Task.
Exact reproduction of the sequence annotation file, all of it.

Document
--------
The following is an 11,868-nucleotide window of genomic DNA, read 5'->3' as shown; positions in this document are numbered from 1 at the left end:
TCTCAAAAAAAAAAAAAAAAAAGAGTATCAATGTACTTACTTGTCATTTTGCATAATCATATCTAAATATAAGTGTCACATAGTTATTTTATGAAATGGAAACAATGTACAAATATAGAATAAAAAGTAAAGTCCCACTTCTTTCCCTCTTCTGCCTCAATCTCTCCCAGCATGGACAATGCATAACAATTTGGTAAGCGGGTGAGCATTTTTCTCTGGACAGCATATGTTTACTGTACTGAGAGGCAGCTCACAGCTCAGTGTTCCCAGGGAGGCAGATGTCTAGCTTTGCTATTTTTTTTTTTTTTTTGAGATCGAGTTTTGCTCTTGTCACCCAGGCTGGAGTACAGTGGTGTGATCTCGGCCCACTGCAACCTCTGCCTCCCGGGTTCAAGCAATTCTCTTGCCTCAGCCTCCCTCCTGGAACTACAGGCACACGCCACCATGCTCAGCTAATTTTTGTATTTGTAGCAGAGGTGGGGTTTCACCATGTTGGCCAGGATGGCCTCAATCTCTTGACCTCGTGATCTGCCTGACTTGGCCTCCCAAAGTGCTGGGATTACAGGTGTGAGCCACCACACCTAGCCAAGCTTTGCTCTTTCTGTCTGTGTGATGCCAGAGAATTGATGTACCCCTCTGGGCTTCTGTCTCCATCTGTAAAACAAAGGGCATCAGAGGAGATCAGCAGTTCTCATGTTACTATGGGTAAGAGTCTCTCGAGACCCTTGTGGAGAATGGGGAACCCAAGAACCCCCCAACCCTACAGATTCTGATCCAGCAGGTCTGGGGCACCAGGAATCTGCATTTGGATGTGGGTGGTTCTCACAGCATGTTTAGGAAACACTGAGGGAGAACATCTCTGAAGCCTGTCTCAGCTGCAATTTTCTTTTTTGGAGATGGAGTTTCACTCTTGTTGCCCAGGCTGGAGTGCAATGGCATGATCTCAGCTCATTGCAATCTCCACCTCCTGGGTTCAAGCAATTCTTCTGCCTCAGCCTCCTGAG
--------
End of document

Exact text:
The following is an 11,868-nucleotide window of genomic DNA, read 5'->3' as shown; positions in this document are numbered from 1 at the left end:
TCTCAAAAAAAAAAAAAAAAAAGAGTATCAATGTACTTACTTGTCATTTTGCATAATCATATCTAAATATAAGTGTCACATAGTTATTTTATGAAATGGAAACAATGTACAAATATAGAATAAAAAGTAAAGTCCCACTTCTTTCCCTCTTCTGCCTCAATCTCTCCCAGCATGGACAATGCATAACAATTTGGTAAGCGGGTGAGCATTTTTCTCTGGACAGCATATGTTTACTGTACTGAGAGGCAGCTCACAGCTCAGTGTTCCCAGGGAGGCAGATGTCTAGCTTTGCTATTTTTTTTTTTTTTTTGAGATCGAGTTTTGCTCTTGTCACCCAGGCTGGAGTACAGTGGTGTGATCTCGGCCCACTGCAACCTCTGCCTCCCGGGTTCAAGCAATTCTCTTGCCTCAGCCTCCCTCCTGGAACTACAGGCACACGCCACCATGCTCAGCTAATTTTTGTATTTGTAGCAGAGGTGGGGTTTCACCATGTTGGCCAGGATGGCCTCAATCTCTTGACCTCGTGATCTGCCTGACTTGGCCTCCCAAAGTGCTGGGATTACAGGTGTGAGCCACCACACCTAGCCAAGCTTTGCTCTTTCTGTCTGTGTGATGCCAGAGAATTGATGTACCCCTCTGGGCTTCTGTCTCCATCTGTAAAACAAAGGGCATCAGAGGAGATCAGCAGTTCTCATGTTACTATGGGTAAGAGTCTCTCGAGACCCTTGTGGAGAATGGGGAACCCAAGAACCCCCCAACCCTACAGATTCTGATCCAGCAGGTCTGGGGCACCAGGAATCTGCATTTGGATGTGGGTGGTTCTCACAGCATGTTTAGGAAACACTGAGGGAGAACATCTCTGAAGCCTGTCTCAGCTGCAATTTTCTTTTTTGGAGATGGAGTTTCACTCTTGTTGCCCAGGCTGGAGTGCAATGGCATGATCTCAGCTCATTGCAATCTCCACCTCCTGGGTTCAAGCAATTCTTCTGCCTCAGCCTCCTGAG